This ferry terminal is located near Mong Kok so we made our way to this most densely crowded of districts.  Dazzling neon lights aplenty and an illuminated archway lead through to the touristy Temple Street Night Market where one can buy fake designer goods, clothes, trinkets and electronic gadgets.  It’s interesting to stroll around but we didn’t want to buy anything and instead returned to North Point by MTR where I feasted on sizzling steak with leeks and root ginger in a restaurant on the Kings Road.  Then, finally after a long day we returned to our hotel room for a cup of tea and a good night’s rest.

82 thoughts on “Day 5.  A Day in Macau

  1. The Venetian, Macau, looks like Villagio shopping centre, Doha, Qatar, where I lived for some time. It’s venetian theme lacked a little of the quality of it’s Las Vegas counterpart (hotel and casino), which I expect The Venetian might lack too, but it kept shoppers very happy and was very popular.

    Liked by 1 person

  2. Justine

    I had no idea that Macau had an Eiffel Tower replica. I thought after seeing the picture of The Venetian that you were in Las Vegas. Crazy! Anyways, happy travels!

    Liked by 1 person

  3. I was going to say some of the casinos in Macau remind me of the casinos in Vegas but that’s natural , some of them are owned by the same people who are from Las Vegas . Love the post. Want to visit Macau .

    Liked by 1 person

  4. Pingback: Lincoln Life Blog

    1. Macau is a very interesting place to visit but for us one day is enough. The themed casinos are fun to explore and you can easily watch gambling, just stand behind the tables. Nobody seems to bother to dress up to go in the casinos, I think yo can just wear anything. Photo taking is forbidden though in all the gambling areas but elsewhere is fine. Do remember that anyone can catch the casino shuttle buses and no one asks if you are staying there, etc. so it’s a convenient and free way to move around!! Thanks for taking such an interest in this post!

      Liked by 1 person

  5. Always a Foreigner

    We were given tarts while we were in China that someone had brought back with them while traveling. They were so tasty! Not quite what I was expecting them to taste like, but I ended up loving them…and even going back for seconds.

    Liked by 1 person

    1. Macau is a fun day out from Hong Kong but I do think one day is sufficient to look around as Hong Kong itself has so much to offer. I think Macau’s Cotai Strip thinks of itself as a second Las Vegas as many of the themed casinos are also there. As for the custard tarts, they are absolutely irresistible and taste much better than the ones we get in Waitrose and Sainsbury’s.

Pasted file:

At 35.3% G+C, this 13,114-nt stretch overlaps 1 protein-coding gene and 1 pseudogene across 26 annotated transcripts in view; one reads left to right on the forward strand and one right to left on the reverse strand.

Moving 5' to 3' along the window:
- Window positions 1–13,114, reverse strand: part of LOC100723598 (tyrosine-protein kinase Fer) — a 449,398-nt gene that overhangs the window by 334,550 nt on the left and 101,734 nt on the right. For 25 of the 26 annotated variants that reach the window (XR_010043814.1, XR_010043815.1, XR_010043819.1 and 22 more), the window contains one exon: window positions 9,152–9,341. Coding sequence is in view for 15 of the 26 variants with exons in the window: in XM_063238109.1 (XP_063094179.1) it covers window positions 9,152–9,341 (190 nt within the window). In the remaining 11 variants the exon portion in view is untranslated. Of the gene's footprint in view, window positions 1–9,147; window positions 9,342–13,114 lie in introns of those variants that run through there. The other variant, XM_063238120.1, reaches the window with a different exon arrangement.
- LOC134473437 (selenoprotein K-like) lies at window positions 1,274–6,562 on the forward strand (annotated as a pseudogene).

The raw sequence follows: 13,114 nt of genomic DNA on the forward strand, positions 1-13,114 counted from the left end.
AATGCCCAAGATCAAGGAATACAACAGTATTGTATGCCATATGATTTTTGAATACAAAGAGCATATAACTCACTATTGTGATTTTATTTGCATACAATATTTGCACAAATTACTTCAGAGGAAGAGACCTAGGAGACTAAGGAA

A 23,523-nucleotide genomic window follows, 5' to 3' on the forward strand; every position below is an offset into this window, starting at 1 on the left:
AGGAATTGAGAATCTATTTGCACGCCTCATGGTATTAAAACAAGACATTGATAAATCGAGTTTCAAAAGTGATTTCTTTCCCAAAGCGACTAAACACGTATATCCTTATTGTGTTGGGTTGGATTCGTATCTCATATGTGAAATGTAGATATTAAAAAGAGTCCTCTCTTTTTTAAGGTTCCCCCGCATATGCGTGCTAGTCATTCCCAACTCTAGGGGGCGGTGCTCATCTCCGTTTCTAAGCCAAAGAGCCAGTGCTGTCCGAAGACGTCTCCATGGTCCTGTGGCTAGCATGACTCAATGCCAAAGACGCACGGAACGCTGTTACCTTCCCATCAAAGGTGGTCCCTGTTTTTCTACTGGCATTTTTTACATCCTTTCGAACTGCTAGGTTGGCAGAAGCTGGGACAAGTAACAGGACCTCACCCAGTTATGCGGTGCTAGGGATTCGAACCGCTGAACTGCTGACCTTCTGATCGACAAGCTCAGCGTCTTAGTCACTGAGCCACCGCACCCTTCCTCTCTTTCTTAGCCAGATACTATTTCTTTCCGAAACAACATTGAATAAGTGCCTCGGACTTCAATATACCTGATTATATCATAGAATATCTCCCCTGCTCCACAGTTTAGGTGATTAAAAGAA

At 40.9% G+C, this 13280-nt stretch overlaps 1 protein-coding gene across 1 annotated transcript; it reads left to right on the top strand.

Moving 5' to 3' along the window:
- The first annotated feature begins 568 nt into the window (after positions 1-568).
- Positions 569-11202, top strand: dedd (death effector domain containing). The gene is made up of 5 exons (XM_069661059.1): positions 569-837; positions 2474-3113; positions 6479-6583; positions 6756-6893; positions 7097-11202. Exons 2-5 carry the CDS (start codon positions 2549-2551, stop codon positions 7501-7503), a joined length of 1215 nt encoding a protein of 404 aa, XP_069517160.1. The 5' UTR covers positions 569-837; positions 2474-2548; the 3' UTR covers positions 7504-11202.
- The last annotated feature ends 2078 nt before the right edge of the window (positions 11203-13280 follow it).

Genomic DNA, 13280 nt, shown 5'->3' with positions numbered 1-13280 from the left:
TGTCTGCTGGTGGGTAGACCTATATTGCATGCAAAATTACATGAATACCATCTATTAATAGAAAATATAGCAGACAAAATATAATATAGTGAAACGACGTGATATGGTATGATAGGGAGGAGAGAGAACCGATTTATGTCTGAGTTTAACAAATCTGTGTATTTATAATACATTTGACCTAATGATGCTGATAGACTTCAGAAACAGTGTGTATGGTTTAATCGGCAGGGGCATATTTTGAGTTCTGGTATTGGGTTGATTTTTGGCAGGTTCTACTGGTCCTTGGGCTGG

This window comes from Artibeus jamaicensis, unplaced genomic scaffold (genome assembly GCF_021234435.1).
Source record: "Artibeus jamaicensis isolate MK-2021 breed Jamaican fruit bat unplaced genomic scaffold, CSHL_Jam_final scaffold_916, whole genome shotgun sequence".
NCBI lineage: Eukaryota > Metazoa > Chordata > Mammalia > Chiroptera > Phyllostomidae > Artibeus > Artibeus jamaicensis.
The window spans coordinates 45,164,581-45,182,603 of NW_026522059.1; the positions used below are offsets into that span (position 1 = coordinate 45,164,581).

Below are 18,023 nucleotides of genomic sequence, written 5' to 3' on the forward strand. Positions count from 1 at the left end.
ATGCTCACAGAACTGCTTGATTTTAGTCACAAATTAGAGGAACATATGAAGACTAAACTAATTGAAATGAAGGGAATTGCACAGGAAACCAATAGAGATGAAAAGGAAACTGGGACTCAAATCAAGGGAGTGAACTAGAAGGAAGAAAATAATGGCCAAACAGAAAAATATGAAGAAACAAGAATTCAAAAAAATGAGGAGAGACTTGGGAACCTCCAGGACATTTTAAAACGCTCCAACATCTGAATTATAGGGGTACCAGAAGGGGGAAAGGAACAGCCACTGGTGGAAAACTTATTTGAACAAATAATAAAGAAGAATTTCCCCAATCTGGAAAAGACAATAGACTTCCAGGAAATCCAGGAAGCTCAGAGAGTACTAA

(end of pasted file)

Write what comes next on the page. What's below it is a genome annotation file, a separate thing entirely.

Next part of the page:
Liked by 1 person

  6. Thanks for sharing your lovely photographs and your trip. Those Pastéis de Nata brought back memories of my trip to Lisbon. It was the first time I tasted them. They were so delicious I even bought a box of them at the airport on the way home but they weren’t as tasty as the freshly made pastries.

    Liked by 1 person

  7. So lovely to see some old memories and see how much Macau has changed in the last 20 years. I used to regularly visit when I was living in China (back then it was a great source of bread and food from home).

    Liked by 1 person

  8. Another busy day Marion. You certainly are making the most of your visit which is great and seeing so much. It was raining also when I visited Macau but it still didn’t stop me seeing all the sights. I find the custard tarts cannot be replicated anywhere else. Delicious.

    Liked by 1 person

    1. It’s lovely to hear that reading my blog posts makes you happy! Macau is a strange but interesting place, good for a day trip from Hong Kong but I wouldn’t wish to stay longer. The casinos being themed seem to cater for both tourists and gamblers, it’s a sort of mini Las Vegas!

      Liked by 2 people

  9. Interesting to see what The Parisian looks like – it was in the final stages of construction when I visited Macau, so I didn’t have the opportunity to check it out. It’s funny to think that these places are tourist attractions for some of us and gambling dens for others!

    Liked by 4 people